The expertise of warrant officers enables the U.S. Army to fight in a multi-domain environment and sustain the capabilities of warfighters. This was the message from Gen. Ed Daly, commanding general of Army Materiel Command and the Army’s senior sustainer, as he marked 104 years of the Warrant Officer Corps at the Army Logistics University July 7.
Daly gave remarks to warrant officers of all ranks from across the U.S. Army Combined Arms Support Command enterprise, who are charged with administering, managing, maintaining, operating and integrating Army systems and equipment across the full spectrum of military operations.
“You are the person in your unit with the most technical knowledge. Therefore, to those who much is given, much is asked,” Daly said. “You are critical to gaining, maintaining and sustaining combat power.”
Though the Warrant Officer Corps was established on July 9, 1918, the corps traces its lineage in the U.S. Army back to 1896, specifically to the headquarters clerk and pay clerk occupations. Over the years, the warrant officer profession has gained notoriety through putting its leaders through progressive levels of training, education and assignments in order for the Soldier to gain extensive knowledge of their subject area.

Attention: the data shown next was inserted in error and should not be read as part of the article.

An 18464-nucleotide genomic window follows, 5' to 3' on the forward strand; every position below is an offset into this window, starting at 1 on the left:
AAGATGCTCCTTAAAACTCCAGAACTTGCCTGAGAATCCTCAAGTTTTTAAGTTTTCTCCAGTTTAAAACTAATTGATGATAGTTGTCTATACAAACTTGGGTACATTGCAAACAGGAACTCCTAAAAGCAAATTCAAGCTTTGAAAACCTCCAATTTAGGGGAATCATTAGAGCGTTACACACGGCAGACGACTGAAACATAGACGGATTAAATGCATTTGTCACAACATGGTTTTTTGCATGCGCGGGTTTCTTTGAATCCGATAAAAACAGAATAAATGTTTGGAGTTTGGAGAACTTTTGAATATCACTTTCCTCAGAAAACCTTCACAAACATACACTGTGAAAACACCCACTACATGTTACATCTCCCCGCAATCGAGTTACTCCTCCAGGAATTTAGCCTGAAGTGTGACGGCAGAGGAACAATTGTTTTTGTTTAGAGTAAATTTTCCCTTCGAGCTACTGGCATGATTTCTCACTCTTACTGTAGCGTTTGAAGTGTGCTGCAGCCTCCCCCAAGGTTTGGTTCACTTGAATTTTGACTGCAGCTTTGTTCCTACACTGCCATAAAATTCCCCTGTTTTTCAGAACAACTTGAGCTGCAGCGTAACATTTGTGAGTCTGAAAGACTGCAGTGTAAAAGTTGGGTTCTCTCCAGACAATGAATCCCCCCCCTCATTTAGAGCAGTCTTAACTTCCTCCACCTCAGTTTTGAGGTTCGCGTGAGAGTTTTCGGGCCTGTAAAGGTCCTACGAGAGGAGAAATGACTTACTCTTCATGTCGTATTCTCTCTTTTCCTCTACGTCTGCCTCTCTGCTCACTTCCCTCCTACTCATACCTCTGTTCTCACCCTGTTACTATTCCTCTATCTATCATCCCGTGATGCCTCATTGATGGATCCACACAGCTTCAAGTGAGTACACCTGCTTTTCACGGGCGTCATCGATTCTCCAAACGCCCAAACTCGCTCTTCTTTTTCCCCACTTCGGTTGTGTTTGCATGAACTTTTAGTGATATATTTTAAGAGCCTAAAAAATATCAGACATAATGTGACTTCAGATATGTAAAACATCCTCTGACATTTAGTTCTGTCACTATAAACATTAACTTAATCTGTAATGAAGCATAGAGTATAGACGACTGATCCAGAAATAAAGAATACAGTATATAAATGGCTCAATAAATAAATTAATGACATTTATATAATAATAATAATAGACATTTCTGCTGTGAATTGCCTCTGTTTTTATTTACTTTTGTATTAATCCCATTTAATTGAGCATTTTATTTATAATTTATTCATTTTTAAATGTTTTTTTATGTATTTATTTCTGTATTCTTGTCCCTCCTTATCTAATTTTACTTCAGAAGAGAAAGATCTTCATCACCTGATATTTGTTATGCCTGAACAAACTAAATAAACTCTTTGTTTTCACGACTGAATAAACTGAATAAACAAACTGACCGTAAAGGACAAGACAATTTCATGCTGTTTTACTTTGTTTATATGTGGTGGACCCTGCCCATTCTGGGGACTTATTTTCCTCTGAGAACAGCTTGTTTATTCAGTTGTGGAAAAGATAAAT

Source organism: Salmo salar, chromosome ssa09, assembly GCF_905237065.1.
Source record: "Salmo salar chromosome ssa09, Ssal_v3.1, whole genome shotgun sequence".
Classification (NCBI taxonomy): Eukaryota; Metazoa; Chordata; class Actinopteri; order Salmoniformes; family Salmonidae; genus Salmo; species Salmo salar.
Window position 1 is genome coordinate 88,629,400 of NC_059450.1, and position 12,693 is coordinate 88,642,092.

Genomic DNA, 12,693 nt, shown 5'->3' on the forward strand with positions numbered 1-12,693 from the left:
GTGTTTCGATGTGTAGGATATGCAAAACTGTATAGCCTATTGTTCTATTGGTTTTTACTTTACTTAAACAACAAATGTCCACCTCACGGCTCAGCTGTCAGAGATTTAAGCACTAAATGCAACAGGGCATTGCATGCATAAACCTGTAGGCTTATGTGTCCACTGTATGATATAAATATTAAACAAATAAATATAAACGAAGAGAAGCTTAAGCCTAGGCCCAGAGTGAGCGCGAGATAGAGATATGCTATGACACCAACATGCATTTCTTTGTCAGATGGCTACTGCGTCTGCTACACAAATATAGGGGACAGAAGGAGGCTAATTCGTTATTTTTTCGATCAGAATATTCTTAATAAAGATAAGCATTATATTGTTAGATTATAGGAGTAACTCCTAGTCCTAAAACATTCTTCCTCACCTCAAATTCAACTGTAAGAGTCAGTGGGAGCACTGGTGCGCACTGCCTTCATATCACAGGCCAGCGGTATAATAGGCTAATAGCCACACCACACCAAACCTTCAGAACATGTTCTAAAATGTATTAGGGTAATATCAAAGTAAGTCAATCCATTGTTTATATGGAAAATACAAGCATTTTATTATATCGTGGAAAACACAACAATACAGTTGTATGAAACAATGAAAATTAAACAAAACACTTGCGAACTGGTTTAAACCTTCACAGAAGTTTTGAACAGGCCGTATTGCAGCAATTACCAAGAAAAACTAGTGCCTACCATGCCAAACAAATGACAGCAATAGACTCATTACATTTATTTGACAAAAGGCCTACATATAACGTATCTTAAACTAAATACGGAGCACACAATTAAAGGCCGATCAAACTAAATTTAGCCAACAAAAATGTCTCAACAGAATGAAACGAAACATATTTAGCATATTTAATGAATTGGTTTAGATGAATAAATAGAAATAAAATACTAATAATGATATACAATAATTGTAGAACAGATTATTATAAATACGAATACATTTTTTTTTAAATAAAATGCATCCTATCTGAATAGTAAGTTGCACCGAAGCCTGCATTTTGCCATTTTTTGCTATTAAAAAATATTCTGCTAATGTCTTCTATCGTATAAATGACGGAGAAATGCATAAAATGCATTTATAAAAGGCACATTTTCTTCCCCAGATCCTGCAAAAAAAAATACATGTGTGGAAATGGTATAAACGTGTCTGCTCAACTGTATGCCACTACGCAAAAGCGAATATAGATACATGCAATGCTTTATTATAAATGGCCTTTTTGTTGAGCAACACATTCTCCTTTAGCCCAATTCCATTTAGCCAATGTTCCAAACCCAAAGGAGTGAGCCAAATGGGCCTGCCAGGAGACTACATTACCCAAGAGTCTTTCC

“Sustainment capabilities ensure freedom of maneuver, extend operational reach and enable prolonged endurance on the battlefield,” Daly said. “Warrant officers are central and foundational to that.”
Warrant officers serve in 17 branches of the Army in each component – active duty, reserve and National Guard. In his remarks, Daly recognized warrant officers that represented the Ordnance, Quartermaster, Adjutant General and Transportation Corps that were in attendance, and also took time to credit warrant officers that carved his path to becoming the Army’s senior sustainer.
“You are the beneficiaries and caretakers of an incredible 104-year legacy. You’re standing on the shoulders of giants – those warrant officers who came before you and those who built the cohort that you belong to today,” Daly said.
Following remarks, Daly, Maj. Gen. Mark T. Simerly, CASCOM commanding general, and Chief Warrant Officer 5 Danny Taylor cut the cake with the oldest and youngest warrant officers in attendance.
The Army marks many occasions with cake cutting ceremonies, and often chooses to have the youngest and oldest Soldiers in attendance assist in cutting the cake with a saber. This longstanding tradition dates back to the American Revolutionary War and symbolizes a look back at the Army’s past, to thank those who have served and those who will follow in their footsteps.